Land that is ‘Searched & Cleared’ of all explosive hazards to a known depth is declared ‘Cleared’.
Land that is ‘Reduced’ by processes that result in confidence that thorough ‘Search & Clearance’ is not necessary because there is No Threat Evidence (NTE) in the area can be declared ‘Presumed Clear’.
Land that is ‘Verified’ as having NTE in the area can be declared ‘Presumed Clear’.
Land that is ‘Cancelled’ as having NTE in the area can be declared ‘Presumed Clear’.
Low Probability Area (LPA): a ‘Low Probability Area’ is a part or parts of the task where it is possible that there are explosive hazards but there is not enough evidence of their presence to make it probable. Typically, land bordering a High Probability Area is a Low Probability Area. The threat in a Low Probability Area is the same as that in a High Probability Area when the same explosive hazards may be present.
Malign fuzed IEDs (MF-IEDs): an ‘MF-IED’ is an IED that has one or more initiation systems that is deliberately designed to be triggered by any attempt to approach, disarm, separate, disrupt or move all of part of the device. Any explosive hazard can be turned into an MF-IED by the addition of an initiation system designed to target those sent to find and destroy it. MF-IEDs may have several initiation systems, any one of which may be followed by a delay to give the impression that the hazard is safe, so maximising injury. See also the entries for ‘IEDs’, ‘IED bombs’ and ‘booby-traps’.
MDD - Mine Detection Dog: also known as EDD – Explosive Detection Dogs – an ‘MDD’ is a dog that has been trained to detect various target substances related to mines and explosive hazards. The target substances may include specific mines, certain types of explosives, surface and sub-surface ordnance, and fragments of mines and UXO/AXO.
MDD handler: an ‘MDD handler’ is a person who has been trained and certified to work with MDDs using the processes and procedures described in the MDD Global SOP. Handlers must also be experienced in the maintenance of their MDDs’ health and hygiene.
MDD Set: an MDD and its MDD handler is an ‘MDD Set’. A handler may have two or more MDDs, each of which is a separate MDD Set when working with the handler. All handlers and MDDs must be suitably trained and accredited for the duties they will perform.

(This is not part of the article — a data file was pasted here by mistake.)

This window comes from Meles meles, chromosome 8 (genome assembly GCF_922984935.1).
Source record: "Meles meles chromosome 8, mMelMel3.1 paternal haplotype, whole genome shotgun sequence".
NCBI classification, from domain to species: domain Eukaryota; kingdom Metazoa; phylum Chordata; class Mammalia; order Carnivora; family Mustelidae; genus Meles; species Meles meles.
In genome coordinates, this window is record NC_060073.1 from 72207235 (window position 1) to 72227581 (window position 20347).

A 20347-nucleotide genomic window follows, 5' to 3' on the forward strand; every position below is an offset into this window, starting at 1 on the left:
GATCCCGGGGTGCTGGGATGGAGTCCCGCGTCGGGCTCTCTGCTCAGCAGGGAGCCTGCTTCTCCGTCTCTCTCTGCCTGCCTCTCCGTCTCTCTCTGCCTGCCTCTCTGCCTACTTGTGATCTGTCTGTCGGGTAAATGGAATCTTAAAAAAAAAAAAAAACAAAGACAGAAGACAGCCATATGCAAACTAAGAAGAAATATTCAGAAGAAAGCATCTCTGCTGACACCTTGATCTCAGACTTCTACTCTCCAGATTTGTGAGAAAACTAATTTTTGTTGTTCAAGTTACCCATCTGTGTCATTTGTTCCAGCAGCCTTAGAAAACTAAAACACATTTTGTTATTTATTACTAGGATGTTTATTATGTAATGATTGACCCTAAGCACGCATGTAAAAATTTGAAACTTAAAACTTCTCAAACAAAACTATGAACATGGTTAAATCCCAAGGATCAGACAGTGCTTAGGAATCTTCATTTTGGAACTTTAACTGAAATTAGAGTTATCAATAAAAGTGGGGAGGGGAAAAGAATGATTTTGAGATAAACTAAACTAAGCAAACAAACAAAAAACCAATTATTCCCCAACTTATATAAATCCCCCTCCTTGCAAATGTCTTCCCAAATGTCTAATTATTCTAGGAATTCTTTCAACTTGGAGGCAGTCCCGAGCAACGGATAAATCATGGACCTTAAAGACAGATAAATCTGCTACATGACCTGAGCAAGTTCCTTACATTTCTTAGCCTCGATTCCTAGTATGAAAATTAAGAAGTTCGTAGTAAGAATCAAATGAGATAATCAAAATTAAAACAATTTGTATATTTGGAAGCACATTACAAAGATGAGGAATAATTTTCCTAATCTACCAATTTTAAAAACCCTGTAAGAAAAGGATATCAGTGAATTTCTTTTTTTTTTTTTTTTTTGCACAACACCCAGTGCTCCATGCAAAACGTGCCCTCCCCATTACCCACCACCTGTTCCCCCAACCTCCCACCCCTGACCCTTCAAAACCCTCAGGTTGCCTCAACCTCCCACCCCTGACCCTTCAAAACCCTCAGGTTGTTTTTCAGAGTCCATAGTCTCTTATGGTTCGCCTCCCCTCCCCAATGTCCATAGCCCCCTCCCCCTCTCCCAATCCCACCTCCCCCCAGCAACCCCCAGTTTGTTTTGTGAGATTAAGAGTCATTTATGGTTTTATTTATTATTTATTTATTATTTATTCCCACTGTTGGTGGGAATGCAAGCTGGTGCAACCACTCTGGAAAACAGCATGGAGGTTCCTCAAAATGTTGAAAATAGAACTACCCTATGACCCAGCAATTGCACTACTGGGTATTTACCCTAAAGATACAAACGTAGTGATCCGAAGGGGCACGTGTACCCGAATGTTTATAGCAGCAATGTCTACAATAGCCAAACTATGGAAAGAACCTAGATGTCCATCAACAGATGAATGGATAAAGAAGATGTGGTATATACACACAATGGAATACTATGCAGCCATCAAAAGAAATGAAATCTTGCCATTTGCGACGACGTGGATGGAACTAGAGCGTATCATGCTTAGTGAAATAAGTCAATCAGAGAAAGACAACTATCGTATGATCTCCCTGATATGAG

MDD team: an ‘MDD team’ is an operational unit comprising one or more MDD Sets and sufficient deminers and support staff under the control of an MDD team leader.
MDD trainer: an ‘MDD trainer’ is a MDD handler who is trained, authorised and certified to plan and implement the training of MDDs and of MDD handlers in accordance with approved methods. This person may also serve as the MDD coordinator.
MDD training: in the Global SOPs, ‘MDD training’ describes things done to extend, improve or to maintain an MDD’s search capability. The Global SOPs do not cover the initial training of a dog so that it can become an MDD.
No Threat Evidence (NTE): any land that is not suspected of being contaminated with explosive hazards presents ‘No Threat Evidence’ (NTE) because there is no evidence that there may be explosive hazards there. The term should also be applied to any part of a task area where, after a Technical Survey and/or during subsequent demining activity there is found to be no evidence of the presence of explosive hazards. Areas processed using proven Search & Clearance procedures during a Technical Survey may be recorded as ‘Cleared’. Parts of a task that are Reduced, Verified or Cancelled as a result of demining activity must be recorded as presenting No Threat Evidence, so ‘Presumed Clear’.
National Mine Action Authority (NMAA): the NMAA is the national organisation mandated by the national government to control and monitor humanitarian mine action activities.
Non-Technical Survey (NTS): in the IMAS, a NTS is defined as, “the collection and analysis of data, without the use of technical interventions, about the presence, type, distribution and surrounding environment of [explosive hazard] contamination, in order to define better where… contamination is present, and where it is not, and to support Land Release prioritisation and decision-making processes through the provision of evidence”. Its main purpose is to identify recorded tasks (or parts of recorded tasks) for which there is No Threat Evidence (NTE). In the Global SOPs, all NTS should involve a visit to the recorded task site and a visual survey which may be assisted by camera over-flights with SUA.
Presumed Clear: See the definition for ‘clear’.
Procedure(s), demining procedure(s): ‘demining procedures’ are activities conducted on land that may be contaminated with explosive hazards as part of preparing it for land release. Searching with metal-detectors or MDDs are demining procedures. Cutting undergrowth or ground processing with a demining machine are also demining procedures. One or more procedure can be applied to process the same ground to give confidence that the area can be released. Not all procedures, or combinations of procedures, constitute full Search & Clearance and so guarantee that no explosive hazards remain to the required depth in the area. This is not important when there is found to be No Threat Evidence in an area and it can be reliably ‘Presumed Clear’.